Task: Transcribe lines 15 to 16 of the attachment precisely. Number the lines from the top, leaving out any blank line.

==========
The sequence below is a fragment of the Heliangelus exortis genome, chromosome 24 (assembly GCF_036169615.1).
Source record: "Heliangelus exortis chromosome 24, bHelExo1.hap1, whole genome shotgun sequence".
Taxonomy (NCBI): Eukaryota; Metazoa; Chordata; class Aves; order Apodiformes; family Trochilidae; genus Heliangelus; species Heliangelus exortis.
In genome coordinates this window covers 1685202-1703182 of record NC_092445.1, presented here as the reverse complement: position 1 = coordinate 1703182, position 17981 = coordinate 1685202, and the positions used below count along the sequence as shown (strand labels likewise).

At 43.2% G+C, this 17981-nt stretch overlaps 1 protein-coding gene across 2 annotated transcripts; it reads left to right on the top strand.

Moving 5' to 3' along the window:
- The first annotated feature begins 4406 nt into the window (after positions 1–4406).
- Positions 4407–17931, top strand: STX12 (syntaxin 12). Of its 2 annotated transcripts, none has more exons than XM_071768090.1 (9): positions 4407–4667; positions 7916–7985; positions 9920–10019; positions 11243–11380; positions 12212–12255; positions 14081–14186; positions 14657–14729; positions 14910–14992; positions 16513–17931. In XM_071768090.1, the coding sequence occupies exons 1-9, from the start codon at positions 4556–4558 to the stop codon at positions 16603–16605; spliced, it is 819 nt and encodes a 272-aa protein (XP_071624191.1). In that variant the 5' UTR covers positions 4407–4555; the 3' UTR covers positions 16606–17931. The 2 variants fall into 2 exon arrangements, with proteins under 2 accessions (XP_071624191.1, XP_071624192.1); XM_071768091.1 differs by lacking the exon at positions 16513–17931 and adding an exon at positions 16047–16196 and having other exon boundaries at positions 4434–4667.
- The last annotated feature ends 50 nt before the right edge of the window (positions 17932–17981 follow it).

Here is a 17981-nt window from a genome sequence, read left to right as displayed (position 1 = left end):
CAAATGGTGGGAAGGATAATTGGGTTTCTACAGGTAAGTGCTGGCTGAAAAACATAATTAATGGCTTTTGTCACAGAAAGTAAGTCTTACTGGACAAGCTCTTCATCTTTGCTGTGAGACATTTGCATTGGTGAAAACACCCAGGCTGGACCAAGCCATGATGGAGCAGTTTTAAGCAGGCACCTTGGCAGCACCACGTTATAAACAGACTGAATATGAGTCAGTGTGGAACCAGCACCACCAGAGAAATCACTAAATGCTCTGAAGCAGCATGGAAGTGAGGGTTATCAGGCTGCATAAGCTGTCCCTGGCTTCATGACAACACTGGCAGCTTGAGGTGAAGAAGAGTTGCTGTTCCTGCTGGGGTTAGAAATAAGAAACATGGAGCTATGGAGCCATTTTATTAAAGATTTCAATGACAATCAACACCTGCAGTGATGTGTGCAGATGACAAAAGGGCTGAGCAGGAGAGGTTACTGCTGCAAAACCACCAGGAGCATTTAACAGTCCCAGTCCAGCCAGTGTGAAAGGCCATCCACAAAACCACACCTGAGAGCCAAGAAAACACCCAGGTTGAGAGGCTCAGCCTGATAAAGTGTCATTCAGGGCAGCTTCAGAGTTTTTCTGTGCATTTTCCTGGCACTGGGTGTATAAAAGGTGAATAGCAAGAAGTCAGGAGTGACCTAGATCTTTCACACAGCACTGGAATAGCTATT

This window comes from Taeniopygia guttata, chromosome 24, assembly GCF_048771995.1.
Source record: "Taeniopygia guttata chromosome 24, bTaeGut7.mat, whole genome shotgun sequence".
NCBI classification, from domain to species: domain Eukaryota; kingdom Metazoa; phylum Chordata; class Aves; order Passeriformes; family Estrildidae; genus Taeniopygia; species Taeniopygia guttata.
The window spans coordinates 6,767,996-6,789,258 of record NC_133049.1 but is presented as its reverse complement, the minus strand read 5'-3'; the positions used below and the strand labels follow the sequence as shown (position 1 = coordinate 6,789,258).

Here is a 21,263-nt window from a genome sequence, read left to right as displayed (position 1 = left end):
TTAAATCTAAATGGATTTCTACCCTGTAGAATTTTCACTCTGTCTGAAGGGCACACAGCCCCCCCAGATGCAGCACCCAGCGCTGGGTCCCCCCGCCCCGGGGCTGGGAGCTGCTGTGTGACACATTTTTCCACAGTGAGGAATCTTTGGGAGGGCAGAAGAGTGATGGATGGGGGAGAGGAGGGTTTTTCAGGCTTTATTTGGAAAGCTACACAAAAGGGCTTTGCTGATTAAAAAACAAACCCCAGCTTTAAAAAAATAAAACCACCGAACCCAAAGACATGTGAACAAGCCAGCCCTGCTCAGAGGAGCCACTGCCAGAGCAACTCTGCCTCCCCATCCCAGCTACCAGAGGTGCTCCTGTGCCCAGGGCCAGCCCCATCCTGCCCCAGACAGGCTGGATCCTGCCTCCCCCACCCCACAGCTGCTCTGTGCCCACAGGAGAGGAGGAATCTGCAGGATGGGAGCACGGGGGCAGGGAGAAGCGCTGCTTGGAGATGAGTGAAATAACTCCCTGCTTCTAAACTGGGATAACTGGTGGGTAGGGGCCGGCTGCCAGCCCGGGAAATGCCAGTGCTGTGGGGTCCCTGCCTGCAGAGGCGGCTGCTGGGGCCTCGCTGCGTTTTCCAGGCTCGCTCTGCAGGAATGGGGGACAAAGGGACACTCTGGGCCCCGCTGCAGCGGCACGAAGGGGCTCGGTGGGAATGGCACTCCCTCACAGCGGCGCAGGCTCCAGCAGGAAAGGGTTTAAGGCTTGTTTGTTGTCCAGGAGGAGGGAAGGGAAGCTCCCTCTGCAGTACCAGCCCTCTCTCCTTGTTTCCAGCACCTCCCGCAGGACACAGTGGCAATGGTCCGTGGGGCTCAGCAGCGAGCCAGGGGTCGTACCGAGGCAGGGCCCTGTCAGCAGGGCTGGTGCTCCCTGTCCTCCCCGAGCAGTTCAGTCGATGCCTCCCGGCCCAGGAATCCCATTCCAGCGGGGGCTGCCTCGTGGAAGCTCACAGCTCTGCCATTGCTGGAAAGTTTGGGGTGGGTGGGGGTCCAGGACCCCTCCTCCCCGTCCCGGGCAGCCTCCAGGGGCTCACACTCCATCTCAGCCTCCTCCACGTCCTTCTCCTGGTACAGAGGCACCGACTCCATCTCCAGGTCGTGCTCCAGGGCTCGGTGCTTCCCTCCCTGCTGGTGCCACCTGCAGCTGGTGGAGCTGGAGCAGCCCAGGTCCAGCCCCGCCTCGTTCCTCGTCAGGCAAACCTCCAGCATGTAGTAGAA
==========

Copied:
The window spans coordinates 6,767,996-6,789,258 of record NC_133049.1 but is presented as its reverse complement, the minus strand read 5'-3'; the positions used below and the strand labels follow the sequence as shown (position 1 = coordinate 6,789,258).

Here is a 21,263-nt window from a genome sequence, read left to right as displayed (position 1 = left end):